A group of Canada-based health researchers investigated why the COVID-19 death rate associated with long-term care (e.g. nursing homes) was higher in Ontario than British Columbia—both Canadian provinces. The answer probably won’t surprise too many but came down to the following elements: 1) generally, the response was faster and more decisive in British Columbia; 2) overall funding was less in Ontario; 3) privatization was higher in that province, which includes Toronto; and 4) effective care coordination between health center/hospital and home appears weaker in Ontario. Overall, it would appear that, statistically speaking, the British Columbia-based long-term care facilities were generally better funded, staffed, organized and led than their Ontario counterparts, Ceteris paribus, leading to lower elderly death rates.
Canada Ranked Worst for the Elderly
Among 16 OECD nations, Canada ranked last for the high number of deaths attributable to SARS-CoV-2 infection in elderly care homes, according to a report from the Canadian Institute for Health Information. Long-term care homes were the location for 81% of COVID-19 deaths in Canada. This compares to an average of 42% for the Organization for Economic Co-Operation and Development.
Overall, Canada ranked well in terms of overall death rates compared to many rich nations the country failed its elderly in long-term care facilities. Here for some perspective are death rates associated with COVID and elderly long term care: Spain (66%), Israel and Norway (58%), Ireland (56%), Belgium (50%), France (48%) and the United States (31%).
The fewest deaths in long-term care as an average included Australia, Austria and Slovenia as they emphasized prevention specifically targeting elderly care facilities.
Comparing Ontario & BC
Ontario is currently home to a total of 14.7 million while British Columbia’s population is at 5.1 million. In Ontario, public sources reveal 5,965 COVID cases by Sept 10 and 1,817 elderly care resident deaths while British Columbia reports 466 cases and only 156 deaths at similar facilities. Within long-term care facilities, COVID-19 infection and death rates were several times higher in Ontario: infection (7.6% v. 1.7%) and morality (2.3% v. 0.6%).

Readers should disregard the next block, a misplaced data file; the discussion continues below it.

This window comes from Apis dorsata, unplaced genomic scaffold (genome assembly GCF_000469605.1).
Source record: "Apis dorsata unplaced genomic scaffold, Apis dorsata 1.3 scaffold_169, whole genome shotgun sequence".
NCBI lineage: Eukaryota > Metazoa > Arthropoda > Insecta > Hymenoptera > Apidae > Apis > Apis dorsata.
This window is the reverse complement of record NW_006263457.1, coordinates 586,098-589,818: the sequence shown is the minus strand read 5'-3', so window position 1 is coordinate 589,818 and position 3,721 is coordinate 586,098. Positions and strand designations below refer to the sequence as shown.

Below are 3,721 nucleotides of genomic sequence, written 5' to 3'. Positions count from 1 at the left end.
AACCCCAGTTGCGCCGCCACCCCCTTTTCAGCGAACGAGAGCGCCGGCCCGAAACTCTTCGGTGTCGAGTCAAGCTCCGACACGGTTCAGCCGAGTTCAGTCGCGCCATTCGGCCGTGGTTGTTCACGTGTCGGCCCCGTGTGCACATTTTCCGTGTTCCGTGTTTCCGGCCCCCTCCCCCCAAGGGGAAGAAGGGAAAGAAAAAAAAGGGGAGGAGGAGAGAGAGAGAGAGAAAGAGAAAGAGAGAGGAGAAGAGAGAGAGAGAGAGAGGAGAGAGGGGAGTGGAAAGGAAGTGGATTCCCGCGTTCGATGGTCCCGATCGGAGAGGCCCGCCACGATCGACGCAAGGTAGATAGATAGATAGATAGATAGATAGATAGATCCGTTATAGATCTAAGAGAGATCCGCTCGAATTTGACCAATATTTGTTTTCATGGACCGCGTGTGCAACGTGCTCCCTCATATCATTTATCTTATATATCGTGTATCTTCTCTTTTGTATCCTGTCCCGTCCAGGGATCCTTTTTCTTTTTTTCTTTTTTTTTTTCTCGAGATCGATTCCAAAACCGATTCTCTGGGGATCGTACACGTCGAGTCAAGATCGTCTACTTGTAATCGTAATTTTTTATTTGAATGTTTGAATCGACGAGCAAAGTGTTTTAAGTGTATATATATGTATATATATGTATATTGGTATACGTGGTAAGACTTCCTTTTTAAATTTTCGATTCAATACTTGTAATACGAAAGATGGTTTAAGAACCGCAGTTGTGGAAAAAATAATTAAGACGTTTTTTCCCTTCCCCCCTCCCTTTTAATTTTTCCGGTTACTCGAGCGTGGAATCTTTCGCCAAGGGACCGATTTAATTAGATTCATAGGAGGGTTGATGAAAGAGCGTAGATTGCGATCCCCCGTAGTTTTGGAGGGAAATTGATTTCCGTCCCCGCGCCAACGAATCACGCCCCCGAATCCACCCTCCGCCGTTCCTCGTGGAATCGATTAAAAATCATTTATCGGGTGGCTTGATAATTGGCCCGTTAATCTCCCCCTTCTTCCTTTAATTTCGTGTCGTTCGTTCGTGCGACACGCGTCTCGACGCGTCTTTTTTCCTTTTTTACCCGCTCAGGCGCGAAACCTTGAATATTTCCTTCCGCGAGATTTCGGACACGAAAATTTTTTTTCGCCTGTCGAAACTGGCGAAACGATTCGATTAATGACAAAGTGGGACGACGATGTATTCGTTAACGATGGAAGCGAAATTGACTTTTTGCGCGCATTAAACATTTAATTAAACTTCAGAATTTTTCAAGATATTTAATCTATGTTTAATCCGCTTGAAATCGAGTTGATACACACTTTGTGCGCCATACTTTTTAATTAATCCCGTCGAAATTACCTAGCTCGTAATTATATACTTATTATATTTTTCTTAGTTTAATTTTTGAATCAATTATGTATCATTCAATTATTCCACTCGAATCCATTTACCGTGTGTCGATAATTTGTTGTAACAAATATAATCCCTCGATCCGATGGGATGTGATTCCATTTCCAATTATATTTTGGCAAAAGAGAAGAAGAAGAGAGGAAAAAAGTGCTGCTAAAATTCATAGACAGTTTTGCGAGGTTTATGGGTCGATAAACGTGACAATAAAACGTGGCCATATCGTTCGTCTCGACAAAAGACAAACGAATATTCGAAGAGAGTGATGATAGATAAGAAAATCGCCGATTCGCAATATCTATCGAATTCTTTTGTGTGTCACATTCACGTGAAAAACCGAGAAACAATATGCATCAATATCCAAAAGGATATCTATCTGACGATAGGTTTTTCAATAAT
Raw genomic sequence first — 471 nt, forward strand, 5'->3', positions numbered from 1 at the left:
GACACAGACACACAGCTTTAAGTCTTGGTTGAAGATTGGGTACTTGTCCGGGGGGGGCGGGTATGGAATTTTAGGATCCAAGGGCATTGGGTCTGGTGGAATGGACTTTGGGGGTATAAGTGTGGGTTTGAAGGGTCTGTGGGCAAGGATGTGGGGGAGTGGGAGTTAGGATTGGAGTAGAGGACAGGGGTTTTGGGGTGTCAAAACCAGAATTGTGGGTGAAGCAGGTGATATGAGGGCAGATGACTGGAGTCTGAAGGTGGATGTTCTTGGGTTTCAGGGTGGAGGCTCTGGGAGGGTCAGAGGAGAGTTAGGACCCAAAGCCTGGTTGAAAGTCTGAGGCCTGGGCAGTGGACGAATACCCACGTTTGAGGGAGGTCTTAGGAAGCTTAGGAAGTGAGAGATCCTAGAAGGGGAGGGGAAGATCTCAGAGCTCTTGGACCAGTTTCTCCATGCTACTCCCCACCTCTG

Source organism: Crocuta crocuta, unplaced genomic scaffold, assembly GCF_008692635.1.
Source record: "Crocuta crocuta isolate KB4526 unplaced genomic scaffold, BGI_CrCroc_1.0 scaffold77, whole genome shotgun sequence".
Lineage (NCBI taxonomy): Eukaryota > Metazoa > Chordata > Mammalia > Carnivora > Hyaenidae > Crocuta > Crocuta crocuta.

Factors Making Elderly in LTC Facilities Safer in BC
The authors found that the British Columbia system of long-term care exhibited strengths over Ontario due to the following elements:
- Superior care coordination between long-term care, public health & hospitals
- Greater public expenditure in long-term care
- More care hours for residents
- Fewer shared rooms (e.g. less crowding)
- Greater nonprofit facility ownership
- Greater number of comprehensive inspections
The researchers uncovered that, over all, British Columbia was more prepared and responsive during the first wave of the COVID-19 pandemic, implementing efforts to not only bolster public health support and staffing but also greater emphasis on proactive efforts targeting infection prevention and control. Generally, leadership in British Columbia exhibited more of a decisive and coordinated and consistent response, which led to far less loss of life in comparable facilities.
- Michael Liu AB
- Colleen J. Maxwell PhD
- Pat Armstrong PhD
- Michael Schwandt MD MPH
- Andrea Moser MD MSc
- Margaret J. McGregor MD MHSc
- Susan E. Bronskill PhD
- Irfan A. Dhalla MD MS
Call to Action: Those interested in protecting the elderly, an incredibly vulnerable population when factoring in COVID-19, can read the entire study and connect with the authors.